The only relevant qualifications are laid out in the High Court of Australia Act 1979, which requires appointees to have been either a judge of an Australian court or enrolled as a legal practitioner for at least five years in Australia.
The requirements for vetting or consulting are similarly scant: the federal attorney‑general is required merely to “consult” with his or her state counterparts. This happens in private, and need play no role in the final decision. In practice, a wider range of discussions will occur — with bar associations, law societies and so on — but the whole process occurs behind closed doors.
The result is that federal cabinet has a largely unfettered discretion to appoint almost any lawyer they want to the High Court. Nearly every aspect, including timing, candidates, relevant criteria and consultation process, is secret.
Fortunately, Australia has developed strong political conventions to augment this secretive process, and they have largely resulted in an apolitical bench populated by eminent judges. That tradition looks to be continued here. By all accounts, both Justice Steward and Justice Gleeson have brilliant legal minds, irreproachable characters, and incredible work ethics, all indications that once they find their feet they will enrich the bench.
Nevertheless, we should be feeling uncomfortable about the increasingly outdated process that put them there, and the hidden factors that contributed to their appointment.
Critiques, taboo and the “if it ain’t broke…” mentality
At this point, it is important to be very clear about two things.
First, what follows is in no way an attack on the quality, experience or integrity of the new appointments. My concern is with the general and systemic process, not particular outcomes.
Second, public discussion about the merits of these appointments and systemic problems in appointment processes are largely treated as taboo in the legal community. We don’t talk about such things in polite company. When the journalist Jan Fran revealed that 60 per cent of NSW Supreme Court judges went to one university (and 17 per cent to a single elite private school), for example, nobody from that jurisdiction — lawyer or academic — would go on the record to comment.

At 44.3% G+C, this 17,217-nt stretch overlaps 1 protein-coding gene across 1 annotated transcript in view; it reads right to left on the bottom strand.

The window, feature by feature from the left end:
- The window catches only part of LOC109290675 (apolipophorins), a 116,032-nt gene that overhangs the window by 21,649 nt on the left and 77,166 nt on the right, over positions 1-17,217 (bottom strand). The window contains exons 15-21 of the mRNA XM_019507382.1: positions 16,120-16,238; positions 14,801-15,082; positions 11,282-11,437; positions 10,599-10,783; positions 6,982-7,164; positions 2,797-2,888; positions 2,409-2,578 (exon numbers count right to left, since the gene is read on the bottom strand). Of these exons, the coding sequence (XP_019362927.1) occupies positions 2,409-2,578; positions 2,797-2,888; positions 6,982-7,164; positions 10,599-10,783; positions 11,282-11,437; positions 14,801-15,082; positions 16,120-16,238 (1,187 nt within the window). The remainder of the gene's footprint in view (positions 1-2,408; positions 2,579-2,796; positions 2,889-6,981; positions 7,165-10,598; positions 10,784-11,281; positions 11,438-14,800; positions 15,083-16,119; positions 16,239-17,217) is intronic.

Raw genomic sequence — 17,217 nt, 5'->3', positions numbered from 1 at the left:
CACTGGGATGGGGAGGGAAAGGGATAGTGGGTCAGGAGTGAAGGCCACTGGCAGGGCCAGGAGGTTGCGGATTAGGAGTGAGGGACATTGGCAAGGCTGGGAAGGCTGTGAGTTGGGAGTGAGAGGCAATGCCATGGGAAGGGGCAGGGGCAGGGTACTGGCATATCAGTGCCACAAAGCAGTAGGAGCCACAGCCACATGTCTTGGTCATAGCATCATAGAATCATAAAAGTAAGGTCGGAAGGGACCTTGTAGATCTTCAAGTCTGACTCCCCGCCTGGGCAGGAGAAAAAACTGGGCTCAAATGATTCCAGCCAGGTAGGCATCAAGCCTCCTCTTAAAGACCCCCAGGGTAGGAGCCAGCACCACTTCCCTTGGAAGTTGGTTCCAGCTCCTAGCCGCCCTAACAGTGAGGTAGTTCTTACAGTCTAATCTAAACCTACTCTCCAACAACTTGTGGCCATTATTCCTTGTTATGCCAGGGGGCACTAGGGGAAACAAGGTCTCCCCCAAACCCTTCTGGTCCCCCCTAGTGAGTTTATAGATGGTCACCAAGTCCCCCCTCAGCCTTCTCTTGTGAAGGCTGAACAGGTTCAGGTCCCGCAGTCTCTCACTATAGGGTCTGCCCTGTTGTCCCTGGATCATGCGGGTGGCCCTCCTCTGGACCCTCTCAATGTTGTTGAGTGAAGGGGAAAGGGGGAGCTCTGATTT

It is understandable that lawyers will hesitate to make observations that may be construed as critical of a judge they might later appear before as counsel. But it is vital that we don’t let such taboos blunt our honest and informed discussion about the operation of the judicial system.
We should be frankly and openly discussing the type of person who should be appointed to our highest court. Contrary to the perception that pretty well anyone at superior court level is suitable for the High Court, it is clear — both conceptually and empirically — that individual judges matter.
We need such conversations precisely because of the number of uncomfortable issues raised by judicial appointments. In too many ways, the current system no longer reflects community expectations.
A pro-federal bias? First comes the concern that one of the key questions raised in the vetting of potential judges is whether they are likely to favour federal over state interests. The controversial “aliens” case of Love v the Commonwealth earlier this year, where the court held that non-resident Aboriginal Australians could not be constitutional “aliens” subject to deportation, prompted calls from conservative quarters such as the Institute of Public Affairs to appoint more conservative, pro-Commonwealth judges — a call that led to a rare rebuke from the Judicial Conference of Australia. The University of NSW’s Andrew Lynch has observed that appointing High Court judges from the Federal Court is now a “dominant trend,” and it is not far-fetched to suggest that such a judge may be more sympathetic to federal, as opposed to state, rights.
The High Court is supposed to be the nation’s court, however, not the tool of the Commonwealth. We need to ensure this ideal is properly reflected in the appointment process.